Six years ago, I made a quilt. After I finished, I swore I’d never make another quilt.
I’ve made three more since then.
A few months ago, I live-tweeted the Emmys and afterwards I swore I would never live-tweet an awards show again. Tonight I’m live-tweeting the Oscars. You may wonder why I’m putting myself through this again, but there are a couple of big differences between my last venture and this new one. For one thing, I’m not live-tweeting for a class, so there’s no pressure. I don’t feel obligated to give up-to-the-second updates and immediate error corrections. Hell, I’ll be cleaning my kitchen at the same time and that’s almost as big an event as the Oscars, so I may not catch every moment of the ceremony.
The other big difference is that I’ve seen most of the nominated movies. At the time the Emmys aired, I hadn’t seen a single episode of most of the nominated shows. I’m relatively prepared for the Oscars, and that gives me the chance to share my choices and predictions before the big show. Keep in mind that for my predictions, I’m only going by Oscars history and Hollywood trends. All the performances are viewed as equally deserving for the sake of the category.
12 Years a Slave
12 Years a Slave is beautifully filmed with talented actors. It’s an unflinching take on American slavery, but it’s even more disturbing than the Hollywood slave narratives we’re used to because it’s from the point of view of a person with a background that is more relatable to a modern American audience than that of an “Other” from a faraway land. It’s a unique film that’s inspiring but never preachy.
12 Years a Slave
12 Years a Slave will win Best Picture because it has the right combination of common qualities among previous Best Picture winners, especially within the past 20 years. It’s a period piece, as are 14 of the past 20 Best Picture winners. It’s violent; Best Picture winners The Hurt Locker, No Country for Old Men, The Departed, Lord of the Rings: The Return of the King and even Chicago have a decent amount of bloodshed, and that’s only dating back to 2002. 12 Years a Slave is also based on a true story, as are Argo, The King’s Speech, A Beautiful Mind and Schindler’s List.
Alfonso Cuarón, Gravity
It took Cuarón four and half years to fully realize his vision. The technology used for the final version wasn’t even available when the first version was shown to test audiences. Outer space is shown as simultaneously menacing and spectacular, while the interiors of the spacecraft are both comforting and confining. Every detail of every scene is part of the story.
David O. Russell, American Hustle
Critics love American Hustle and I think it will win Best Director as a consolation prize for not winning Best Picture. Personally, I liked the movie but I wouldn’t shower it with statuettes.
Chiwetel Ejiofor, 12 Years a Slave
There’s a scene where the slaves are singing a spiritual while holding a funeral and Solomon, Ejiofor’s character, is reluctant to sing along. He doesn’t feel he belongs with the uneducated, foreign-born slaves, but as he comes to grips with the fact of their shared reality, he starts to sing with more and more pain behind his voice. Ejifor should get the Oscar for that scene alone.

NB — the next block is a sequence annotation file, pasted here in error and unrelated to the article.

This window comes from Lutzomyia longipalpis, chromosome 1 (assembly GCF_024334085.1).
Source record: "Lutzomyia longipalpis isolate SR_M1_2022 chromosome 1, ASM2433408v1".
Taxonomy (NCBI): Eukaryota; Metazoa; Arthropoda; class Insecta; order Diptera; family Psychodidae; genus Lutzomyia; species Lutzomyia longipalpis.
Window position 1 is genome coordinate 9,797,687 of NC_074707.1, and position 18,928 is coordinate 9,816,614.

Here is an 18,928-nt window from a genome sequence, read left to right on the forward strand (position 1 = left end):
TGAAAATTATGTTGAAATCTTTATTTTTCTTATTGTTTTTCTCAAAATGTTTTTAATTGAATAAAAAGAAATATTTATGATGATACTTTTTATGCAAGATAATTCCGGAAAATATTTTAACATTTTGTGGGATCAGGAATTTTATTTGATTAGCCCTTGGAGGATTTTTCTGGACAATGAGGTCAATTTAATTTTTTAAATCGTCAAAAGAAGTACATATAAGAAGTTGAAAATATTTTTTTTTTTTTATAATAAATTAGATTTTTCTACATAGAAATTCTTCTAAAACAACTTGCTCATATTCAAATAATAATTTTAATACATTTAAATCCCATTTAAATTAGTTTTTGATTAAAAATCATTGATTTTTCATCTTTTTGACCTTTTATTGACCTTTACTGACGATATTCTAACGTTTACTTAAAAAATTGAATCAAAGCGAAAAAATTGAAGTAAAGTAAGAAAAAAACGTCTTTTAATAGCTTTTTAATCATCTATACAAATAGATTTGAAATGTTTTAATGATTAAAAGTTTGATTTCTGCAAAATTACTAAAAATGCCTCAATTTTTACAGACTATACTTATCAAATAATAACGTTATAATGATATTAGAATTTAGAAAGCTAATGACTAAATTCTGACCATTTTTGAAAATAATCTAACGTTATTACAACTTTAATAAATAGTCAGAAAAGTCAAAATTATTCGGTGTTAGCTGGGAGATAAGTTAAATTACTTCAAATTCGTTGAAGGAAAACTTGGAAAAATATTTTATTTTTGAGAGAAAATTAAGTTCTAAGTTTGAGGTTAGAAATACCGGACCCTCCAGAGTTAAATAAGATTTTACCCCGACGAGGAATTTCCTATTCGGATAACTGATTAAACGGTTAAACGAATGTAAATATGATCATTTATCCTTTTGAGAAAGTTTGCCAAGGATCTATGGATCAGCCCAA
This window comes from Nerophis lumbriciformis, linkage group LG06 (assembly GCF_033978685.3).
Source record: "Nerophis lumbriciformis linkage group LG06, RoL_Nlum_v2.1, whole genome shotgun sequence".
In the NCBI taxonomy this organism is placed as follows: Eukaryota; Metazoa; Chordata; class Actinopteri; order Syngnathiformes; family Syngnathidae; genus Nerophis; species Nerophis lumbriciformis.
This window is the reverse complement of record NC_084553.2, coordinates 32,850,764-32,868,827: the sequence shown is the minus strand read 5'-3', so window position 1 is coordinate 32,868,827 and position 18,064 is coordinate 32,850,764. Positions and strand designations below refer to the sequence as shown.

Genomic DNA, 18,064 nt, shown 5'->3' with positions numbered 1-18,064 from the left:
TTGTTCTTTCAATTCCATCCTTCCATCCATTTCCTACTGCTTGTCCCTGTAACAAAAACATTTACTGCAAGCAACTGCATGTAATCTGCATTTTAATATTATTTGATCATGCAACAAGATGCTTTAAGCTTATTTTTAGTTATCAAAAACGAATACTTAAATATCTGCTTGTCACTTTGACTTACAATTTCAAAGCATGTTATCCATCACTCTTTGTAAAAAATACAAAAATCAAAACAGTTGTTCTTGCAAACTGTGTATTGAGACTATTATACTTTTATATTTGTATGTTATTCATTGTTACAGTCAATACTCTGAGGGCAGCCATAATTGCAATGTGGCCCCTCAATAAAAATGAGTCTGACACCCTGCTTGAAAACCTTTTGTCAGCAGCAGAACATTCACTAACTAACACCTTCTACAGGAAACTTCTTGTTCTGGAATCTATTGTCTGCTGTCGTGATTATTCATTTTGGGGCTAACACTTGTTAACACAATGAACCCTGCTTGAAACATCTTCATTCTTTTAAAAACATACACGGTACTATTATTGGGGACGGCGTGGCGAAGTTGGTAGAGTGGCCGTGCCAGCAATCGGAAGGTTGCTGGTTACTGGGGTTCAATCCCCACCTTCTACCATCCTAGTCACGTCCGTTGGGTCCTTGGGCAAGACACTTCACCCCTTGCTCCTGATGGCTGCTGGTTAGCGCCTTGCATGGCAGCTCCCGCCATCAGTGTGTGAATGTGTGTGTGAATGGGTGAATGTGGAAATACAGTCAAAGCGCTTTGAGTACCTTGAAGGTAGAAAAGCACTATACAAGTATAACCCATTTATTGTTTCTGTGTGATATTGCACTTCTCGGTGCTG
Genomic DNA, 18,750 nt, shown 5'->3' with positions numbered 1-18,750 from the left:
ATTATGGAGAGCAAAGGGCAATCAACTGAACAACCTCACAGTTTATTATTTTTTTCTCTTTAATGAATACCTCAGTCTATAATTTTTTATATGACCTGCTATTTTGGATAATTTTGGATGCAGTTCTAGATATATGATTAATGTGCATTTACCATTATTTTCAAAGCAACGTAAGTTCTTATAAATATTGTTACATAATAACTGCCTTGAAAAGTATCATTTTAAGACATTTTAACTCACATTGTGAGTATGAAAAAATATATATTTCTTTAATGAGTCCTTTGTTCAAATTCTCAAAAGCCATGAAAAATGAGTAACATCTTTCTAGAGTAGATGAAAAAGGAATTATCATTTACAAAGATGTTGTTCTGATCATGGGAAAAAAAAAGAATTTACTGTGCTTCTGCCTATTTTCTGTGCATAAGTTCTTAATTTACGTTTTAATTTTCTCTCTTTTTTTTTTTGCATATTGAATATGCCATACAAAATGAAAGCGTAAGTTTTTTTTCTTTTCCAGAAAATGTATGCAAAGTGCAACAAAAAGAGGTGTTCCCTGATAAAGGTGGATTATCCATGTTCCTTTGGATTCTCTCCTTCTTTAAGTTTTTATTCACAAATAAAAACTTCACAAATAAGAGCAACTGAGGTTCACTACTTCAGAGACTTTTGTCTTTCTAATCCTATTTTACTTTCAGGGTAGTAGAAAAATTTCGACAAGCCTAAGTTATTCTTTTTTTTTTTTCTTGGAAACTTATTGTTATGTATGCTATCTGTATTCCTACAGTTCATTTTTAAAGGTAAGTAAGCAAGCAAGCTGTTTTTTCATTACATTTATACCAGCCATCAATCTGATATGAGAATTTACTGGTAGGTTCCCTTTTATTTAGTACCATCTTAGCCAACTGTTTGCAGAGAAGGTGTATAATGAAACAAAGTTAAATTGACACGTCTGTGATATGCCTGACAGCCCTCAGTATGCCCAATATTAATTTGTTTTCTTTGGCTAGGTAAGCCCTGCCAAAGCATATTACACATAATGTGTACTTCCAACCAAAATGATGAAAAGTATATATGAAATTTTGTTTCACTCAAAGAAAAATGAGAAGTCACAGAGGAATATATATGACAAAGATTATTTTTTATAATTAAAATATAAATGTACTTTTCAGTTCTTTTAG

Matthew McConaughey, Dallas Buyers Club
Just a few years ago, McConaughey was the go-to guy for bad romantic comedies. Now he still does comedies like Magic Mike, but he’s proven himself as a formidable dramatic actor with roles in Mud and The Paperboy. An Oscar would be the official welcome into the critical-acclaim fold. It worked for Ben “Gigli” Affleck. Plus, McConaughey dropped a gazillion pounds for the role (which worked for Adrien Brody) and plays an AIDS victim (which worked for Tom Hanks).
I don’t know. I liked Sandra Bullock in Gravity, but she wasn’t the strong point of the movie. I liked Amy Adams in American Hustle, but I’m not sure her performance was Oscar-worthy either. I didn’t see any of the other nominees’ performances, so it’s a draw.
Cate Blanchett, Blue Jasmine
She’s Cate Blanchett.
Best Supporting Actor
Barkhad Abdi, Captain Philips
At no point in the movie did I ever think he wasn’t an actual Somali pirate.
Bradley Cooper, American Hustle
All four lead actors in that movie were nominated, so one of them has to win. I’ll admit that I never really liked Bradley Cooper, but I fell in love with him in American Hustle. I think it was the curlers.
Best Supporting Actress
This is another draw for me. Jennifer Lawrence was very funny in American Hustle, but I never forgot she was Jennifer Lawrence. It was like she was doing a really good job in an SNL sketch.I think Lupita Nyong’o was the weak link in 12 Years a Slave. Every time she spoke it sounded like she was auditioning for a stage play, although that may have been due to the fact that her character had a lot of monologues. I didn’t see the other nominees’ movies.
Sally Hawkins, Blue Jasmine
I’m not sure why. I don’t think it will be Jennifer Lawrence because she won Best Actress last year. I don’t think it will be Lupita Nyong’o. She’s the media darling right now but for some reason I think the winner will be someone unexpected.
That’s what I have for the major categories. I have other picks, but I’m already clocking in at over 1000 words here and even I’m tired of my own voice, so the rest will be shared on Twitter. My Twitter feed’s below; or you can follow me at @extraordinarymk. When I’m not cleaning congealed Crystal Light from my refrigerator, I’ll be on the couch with my quilt.